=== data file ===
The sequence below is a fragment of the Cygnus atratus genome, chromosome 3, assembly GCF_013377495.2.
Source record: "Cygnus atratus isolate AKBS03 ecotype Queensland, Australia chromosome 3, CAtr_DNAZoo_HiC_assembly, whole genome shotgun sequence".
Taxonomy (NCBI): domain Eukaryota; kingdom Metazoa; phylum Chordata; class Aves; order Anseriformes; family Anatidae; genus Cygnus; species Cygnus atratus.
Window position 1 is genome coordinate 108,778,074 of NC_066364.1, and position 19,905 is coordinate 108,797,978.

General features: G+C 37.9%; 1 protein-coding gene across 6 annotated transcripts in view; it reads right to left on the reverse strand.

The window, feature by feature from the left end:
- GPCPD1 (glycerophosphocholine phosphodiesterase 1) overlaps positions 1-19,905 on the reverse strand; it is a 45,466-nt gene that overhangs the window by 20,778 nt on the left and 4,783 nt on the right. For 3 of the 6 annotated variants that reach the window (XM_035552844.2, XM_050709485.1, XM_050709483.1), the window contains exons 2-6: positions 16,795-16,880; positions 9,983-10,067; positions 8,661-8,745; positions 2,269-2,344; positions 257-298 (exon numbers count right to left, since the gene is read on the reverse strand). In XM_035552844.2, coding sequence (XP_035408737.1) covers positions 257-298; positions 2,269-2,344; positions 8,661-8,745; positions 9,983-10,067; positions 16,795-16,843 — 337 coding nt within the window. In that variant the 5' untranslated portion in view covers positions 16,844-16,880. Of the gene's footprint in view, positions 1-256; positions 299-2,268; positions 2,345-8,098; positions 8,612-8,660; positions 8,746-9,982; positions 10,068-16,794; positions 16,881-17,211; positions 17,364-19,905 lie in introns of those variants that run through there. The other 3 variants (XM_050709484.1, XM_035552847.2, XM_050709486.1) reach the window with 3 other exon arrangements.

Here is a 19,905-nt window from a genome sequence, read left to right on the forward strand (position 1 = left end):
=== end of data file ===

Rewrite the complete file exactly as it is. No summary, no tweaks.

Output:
The sequence below is a fragment of the Cygnus atratus genome, chromosome 3, assembly GCF_013377495.2.
Source record: "Cygnus atratus isolate AKBS03 ecotype Queensland, Australia chromosome 3, CAtr_DNAZoo_HiC_assembly, whole genome shotgun sequence".
Taxonomy (NCBI): domain Eukaryota; kingdom Metazoa; phylum Chordata; class Aves; order Anseriformes; family Anatidae; genus Cygnus; species Cygnus atratus.
Window position 1 is genome coordinate 108,778,074 of NC_066364.1, and position 19,905 is coordinate 108,797,978.

General features: G+C 37.9%; 1 protein-coding gene across 6 annotated transcripts in view; it reads right to left on the reverse strand.

The window, feature by feature from the left end:
- GPCPD1 (glycerophosphocholine phosphodiesterase 1) overlaps positions 1-19,905 on the reverse strand; it is a 45,466-nt gene that overhangs the window by 20,778 nt on the left and 4,783 nt on the right. For 3 of the 6 annotated variants that reach the window (XM_035552844.2, XM_050709485.1, XM_050709483.1), the window contains exons 2-6: positions 16,795-16,880; positions 9,983-10,067; positions 8,661-8,745; positions 2,269-2,344; positions 257-298 (exon numbers count right to left, since the gene is read on the reverse strand). In XM_035552844.2, coding sequence (XP_035408737.1) covers positions 257-298; positions 2,269-2,344; positions 8,661-8,745; positions 9,983-10,067; positions 16,795-16,843 — 337 coding nt within the window. In that variant the 5' untranslated portion in view covers positions 16,844-16,880. Of the gene's footprint in view, positions 1-256; positions 299-2,268; positions 2,345-8,098; positions 8,612-8,660; positions 8,746-9,982; positions 10,068-16,794; positions 16,881-17,211; positions 17,364-19,905 lie in introns of those variants that run through there. The other 3 variants (XM_050709484.1, XM_035552847.2, XM_050709486.1) reach the window with 3 other exon arrangements.

Here is a 19,905-nt window from a genome sequence, read left to right on the forward strand (position 1 = left end):